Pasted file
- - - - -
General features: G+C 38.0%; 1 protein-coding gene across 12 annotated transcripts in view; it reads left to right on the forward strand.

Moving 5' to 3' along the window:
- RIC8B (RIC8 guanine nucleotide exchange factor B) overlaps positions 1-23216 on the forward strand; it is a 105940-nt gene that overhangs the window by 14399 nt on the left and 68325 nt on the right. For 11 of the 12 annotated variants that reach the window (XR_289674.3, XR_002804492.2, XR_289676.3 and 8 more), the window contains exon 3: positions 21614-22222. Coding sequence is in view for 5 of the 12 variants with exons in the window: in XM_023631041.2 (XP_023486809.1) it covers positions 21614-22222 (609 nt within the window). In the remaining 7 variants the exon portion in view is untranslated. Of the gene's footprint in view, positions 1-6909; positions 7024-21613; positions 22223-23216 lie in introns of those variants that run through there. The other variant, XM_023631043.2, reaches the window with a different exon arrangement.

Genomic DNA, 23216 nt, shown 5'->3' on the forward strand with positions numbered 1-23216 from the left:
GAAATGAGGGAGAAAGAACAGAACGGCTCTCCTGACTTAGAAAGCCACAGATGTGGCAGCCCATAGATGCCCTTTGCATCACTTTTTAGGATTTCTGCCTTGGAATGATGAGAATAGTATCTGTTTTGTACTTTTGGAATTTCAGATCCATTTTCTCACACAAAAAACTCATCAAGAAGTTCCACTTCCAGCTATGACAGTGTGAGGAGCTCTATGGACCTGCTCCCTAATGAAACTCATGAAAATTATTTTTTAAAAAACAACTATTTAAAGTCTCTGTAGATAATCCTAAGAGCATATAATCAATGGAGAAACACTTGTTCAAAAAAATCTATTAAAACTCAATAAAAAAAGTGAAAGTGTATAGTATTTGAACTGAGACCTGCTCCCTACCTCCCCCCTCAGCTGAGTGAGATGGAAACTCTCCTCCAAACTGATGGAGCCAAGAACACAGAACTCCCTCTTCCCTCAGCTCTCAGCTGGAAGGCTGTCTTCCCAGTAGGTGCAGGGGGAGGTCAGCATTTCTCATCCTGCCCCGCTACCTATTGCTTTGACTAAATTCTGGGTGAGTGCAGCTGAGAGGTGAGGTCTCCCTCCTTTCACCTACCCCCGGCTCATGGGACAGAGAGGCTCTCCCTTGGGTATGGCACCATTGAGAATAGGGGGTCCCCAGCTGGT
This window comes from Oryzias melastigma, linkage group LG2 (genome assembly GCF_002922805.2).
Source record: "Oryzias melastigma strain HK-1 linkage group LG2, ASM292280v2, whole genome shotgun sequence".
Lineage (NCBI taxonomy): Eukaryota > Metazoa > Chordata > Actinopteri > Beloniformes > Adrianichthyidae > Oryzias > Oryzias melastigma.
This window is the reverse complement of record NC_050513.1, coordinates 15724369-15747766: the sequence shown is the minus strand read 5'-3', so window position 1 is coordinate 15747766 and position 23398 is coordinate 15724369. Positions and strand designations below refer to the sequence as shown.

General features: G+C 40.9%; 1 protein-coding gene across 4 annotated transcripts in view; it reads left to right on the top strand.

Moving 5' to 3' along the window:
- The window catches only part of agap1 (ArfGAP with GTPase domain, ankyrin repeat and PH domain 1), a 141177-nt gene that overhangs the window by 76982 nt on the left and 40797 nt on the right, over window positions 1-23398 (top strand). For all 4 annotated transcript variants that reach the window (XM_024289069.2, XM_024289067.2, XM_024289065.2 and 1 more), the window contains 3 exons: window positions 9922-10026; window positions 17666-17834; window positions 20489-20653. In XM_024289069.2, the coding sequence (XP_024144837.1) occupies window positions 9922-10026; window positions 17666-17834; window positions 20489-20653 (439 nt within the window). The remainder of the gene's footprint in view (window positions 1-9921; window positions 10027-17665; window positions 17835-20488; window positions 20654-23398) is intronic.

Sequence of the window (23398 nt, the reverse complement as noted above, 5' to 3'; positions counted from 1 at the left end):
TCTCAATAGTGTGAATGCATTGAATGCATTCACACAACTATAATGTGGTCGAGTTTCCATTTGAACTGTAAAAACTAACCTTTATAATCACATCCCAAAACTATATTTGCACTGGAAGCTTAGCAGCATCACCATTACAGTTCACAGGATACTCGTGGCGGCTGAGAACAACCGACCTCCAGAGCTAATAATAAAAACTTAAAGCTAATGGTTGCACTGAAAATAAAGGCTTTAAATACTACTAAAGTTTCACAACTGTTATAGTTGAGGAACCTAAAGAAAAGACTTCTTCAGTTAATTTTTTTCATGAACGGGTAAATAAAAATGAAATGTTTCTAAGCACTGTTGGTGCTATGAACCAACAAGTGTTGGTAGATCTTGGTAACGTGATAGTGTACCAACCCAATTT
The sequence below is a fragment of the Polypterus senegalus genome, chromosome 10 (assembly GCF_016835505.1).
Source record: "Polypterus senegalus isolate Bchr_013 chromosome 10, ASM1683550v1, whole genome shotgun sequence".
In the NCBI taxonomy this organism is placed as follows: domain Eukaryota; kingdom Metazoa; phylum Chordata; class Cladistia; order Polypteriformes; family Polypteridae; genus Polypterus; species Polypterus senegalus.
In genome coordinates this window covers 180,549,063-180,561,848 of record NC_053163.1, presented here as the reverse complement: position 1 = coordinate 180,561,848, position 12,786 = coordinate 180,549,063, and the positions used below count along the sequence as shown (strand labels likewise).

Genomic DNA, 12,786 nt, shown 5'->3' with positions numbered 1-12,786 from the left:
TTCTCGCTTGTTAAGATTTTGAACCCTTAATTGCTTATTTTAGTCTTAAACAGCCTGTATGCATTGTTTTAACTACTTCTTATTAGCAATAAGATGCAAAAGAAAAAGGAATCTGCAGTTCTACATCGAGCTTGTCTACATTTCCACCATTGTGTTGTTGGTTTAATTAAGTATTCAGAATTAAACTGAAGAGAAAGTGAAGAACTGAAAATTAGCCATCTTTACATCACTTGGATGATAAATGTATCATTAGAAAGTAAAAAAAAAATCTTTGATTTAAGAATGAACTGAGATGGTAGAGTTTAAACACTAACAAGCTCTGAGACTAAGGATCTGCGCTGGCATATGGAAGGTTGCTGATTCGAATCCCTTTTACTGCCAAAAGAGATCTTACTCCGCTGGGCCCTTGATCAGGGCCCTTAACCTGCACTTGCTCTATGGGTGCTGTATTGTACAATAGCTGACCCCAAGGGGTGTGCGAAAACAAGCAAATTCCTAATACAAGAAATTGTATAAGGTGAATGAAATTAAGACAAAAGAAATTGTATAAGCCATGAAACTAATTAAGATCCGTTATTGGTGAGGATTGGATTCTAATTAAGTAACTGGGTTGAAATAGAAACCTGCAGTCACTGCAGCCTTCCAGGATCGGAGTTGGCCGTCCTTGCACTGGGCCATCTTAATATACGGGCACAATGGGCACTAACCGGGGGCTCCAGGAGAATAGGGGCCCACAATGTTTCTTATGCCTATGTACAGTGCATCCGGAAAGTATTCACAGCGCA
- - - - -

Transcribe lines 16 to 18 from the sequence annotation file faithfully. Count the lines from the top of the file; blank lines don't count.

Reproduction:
Source record: "Polypterus senegalus isolate Bchr_013 chromosome 10, ASM1683550v1, whole genome shotgun sequence".
In the NCBI taxonomy this organism is placed as follows: domain Eukaryota; kingdom Metazoa; phylum Chordata; class Cladistia; order Polypteriformes; family Polypteridae; genus Polypterus; species Polypterus senegalus.
In genome coordinates this window covers 180,549,063-180,561,848 of record NC_053163.1, presented here as the reverse complement: position 1 = coordinate 180,561,848, position 12,786 = coordinate 180,549,063, and the positions used below count along the sequence as shown (strand labels likewise).